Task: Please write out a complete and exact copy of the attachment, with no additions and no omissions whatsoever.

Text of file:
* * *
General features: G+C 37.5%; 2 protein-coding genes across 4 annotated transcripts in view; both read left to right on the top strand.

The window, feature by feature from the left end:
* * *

General features: G+C 37.5%; 2 protein-coding genes across 4 annotated transcripts in view; both read left to right on the top strand.

The window, feature by feature from the left end: